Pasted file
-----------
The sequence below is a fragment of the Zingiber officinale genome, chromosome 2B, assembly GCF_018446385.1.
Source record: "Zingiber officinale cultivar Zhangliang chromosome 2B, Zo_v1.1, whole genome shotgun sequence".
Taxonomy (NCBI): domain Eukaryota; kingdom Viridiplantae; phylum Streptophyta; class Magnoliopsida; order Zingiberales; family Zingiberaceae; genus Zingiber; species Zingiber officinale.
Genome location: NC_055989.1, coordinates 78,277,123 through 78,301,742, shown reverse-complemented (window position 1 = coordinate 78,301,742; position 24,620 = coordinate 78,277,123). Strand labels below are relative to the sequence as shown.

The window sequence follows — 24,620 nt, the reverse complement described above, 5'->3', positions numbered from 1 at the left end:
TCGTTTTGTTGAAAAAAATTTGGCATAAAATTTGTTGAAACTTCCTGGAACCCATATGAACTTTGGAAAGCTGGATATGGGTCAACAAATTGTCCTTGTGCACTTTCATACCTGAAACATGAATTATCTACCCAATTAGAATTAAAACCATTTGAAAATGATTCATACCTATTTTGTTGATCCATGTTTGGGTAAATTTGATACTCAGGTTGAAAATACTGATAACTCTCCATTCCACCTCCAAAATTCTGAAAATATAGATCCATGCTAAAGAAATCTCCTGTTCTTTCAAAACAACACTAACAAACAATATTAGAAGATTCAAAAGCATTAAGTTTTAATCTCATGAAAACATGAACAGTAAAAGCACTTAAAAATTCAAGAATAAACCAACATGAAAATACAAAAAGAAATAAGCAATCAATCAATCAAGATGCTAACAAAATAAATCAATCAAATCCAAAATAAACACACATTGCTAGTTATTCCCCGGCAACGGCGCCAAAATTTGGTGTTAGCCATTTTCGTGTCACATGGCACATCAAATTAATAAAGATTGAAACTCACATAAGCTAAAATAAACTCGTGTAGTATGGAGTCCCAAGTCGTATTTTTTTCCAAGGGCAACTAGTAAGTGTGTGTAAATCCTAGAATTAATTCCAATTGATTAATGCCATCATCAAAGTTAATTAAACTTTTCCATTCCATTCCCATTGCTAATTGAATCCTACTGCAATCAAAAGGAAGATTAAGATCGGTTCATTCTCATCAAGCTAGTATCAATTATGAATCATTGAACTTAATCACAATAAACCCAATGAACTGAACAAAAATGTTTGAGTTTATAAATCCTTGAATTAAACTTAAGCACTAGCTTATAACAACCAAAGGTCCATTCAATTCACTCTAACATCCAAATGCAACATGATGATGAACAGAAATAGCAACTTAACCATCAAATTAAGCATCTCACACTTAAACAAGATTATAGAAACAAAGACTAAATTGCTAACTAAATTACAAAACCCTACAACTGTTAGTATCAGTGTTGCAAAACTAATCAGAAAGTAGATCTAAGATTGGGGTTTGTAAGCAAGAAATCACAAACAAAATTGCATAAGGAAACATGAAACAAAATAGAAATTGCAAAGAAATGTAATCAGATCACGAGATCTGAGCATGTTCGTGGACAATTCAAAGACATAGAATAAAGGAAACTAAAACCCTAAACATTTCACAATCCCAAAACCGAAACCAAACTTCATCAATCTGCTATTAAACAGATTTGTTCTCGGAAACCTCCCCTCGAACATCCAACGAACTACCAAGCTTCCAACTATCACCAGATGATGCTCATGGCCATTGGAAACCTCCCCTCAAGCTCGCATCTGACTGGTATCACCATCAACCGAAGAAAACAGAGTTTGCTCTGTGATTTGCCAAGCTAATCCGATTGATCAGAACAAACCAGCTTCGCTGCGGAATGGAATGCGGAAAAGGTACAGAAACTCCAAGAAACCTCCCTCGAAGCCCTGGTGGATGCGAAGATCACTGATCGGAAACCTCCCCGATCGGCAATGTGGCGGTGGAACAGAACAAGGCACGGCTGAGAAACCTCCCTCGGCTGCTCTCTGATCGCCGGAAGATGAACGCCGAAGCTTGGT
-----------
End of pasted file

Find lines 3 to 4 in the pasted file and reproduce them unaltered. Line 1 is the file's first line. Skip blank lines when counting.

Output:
Taxonomy (NCBI): domain Eukaryota; kingdom Viridiplantae; phylum Streptophyta; class Magnoliopsida; order Zingiberales; family Zingiberaceae; genus Zingiber; species Zingiber officinale.
Genome location: NC_055989.1, coordinates 78,277,123 through 78,301,742, shown reverse-complemented (window position 1 = coordinate 78,301,742; position 24,620 = coordinate 78,277,123). Strand labels below are relative to the sequence as shown.